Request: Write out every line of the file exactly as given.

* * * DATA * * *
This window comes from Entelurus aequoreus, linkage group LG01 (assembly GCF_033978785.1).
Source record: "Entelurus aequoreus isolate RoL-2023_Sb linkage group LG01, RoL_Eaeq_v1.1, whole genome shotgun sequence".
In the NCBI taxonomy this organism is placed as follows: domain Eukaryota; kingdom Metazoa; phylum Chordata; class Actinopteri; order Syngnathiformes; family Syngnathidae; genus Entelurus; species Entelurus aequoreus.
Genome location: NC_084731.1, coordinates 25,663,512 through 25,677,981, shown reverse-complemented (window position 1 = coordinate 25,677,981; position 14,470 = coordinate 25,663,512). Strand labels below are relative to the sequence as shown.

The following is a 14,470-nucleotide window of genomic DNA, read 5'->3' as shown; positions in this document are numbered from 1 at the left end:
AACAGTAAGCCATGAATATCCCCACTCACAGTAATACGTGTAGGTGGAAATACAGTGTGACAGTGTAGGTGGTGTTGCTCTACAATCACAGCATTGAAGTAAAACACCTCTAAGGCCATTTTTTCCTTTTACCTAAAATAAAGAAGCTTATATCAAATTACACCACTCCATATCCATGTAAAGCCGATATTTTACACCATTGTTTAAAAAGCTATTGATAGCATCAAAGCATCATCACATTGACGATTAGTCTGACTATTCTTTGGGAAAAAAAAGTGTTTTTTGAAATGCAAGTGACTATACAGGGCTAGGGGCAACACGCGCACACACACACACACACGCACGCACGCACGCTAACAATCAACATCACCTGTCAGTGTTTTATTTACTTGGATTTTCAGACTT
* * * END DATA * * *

This window comes from Entelurus aequoreus, linkage group LG01 (assembly GCF_033978785.1).
Source record: "Entelurus aequoreus isolate RoL-2023_Sb linkage group LG01, RoL_Eaeq_v1.1, whole genome shotgun sequence".
In the NCBI taxonomy this organism is placed as follows: domain Eukaryota; kingdom Metazoa; phylum Chordata; class Actinopteri; order Syngnathiformes; family Syngnathidae; genus Entelurus; species Entelurus aequoreus.
Genome location: NC_084731.1, coordinates 25,663,512 through 25,677,981, shown reverse-complemented (window position 1 = coordinate 25,677,981; position 14,470 = coordinate 25,663,512). Strand labels below are relative to the sequence as shown.

The following is a 14,470-nucleotide window of genomic DNA, read 5'->3' as shown; positions in this document are numbered from 1 at the left end:
AACAGTAAGCCATGAATATCCCCACTCACAGTAATACGTGTAGGTGGAAATACAGTGTGACAGTGTAGGTGGTGTTGCTCTACAATCACAGCATTGAAGTAAAACACCTCTAAGGCCATTTTTTCCTTTTACCTAAAATAAAGAAGCTTATATCAAATTACACCACTCCATATCCATGTAAAGCCGATATTTTACACCATTGTTTAAAAAGCTATTGATAGCATCAAAGCATCATCACATTGACGATTAGTCTGACTATTCTTTGGGAAAAAAAAGTGTTTTTTGAAATGCAAGTGACTATACAGGGCTAGGGGCAACACGCGCACACACACACACACACGCACGCACGCACGCTAACAATCAACATCACCTGTCAGTGTTTTATTTACTTGGATTTTCAGACTT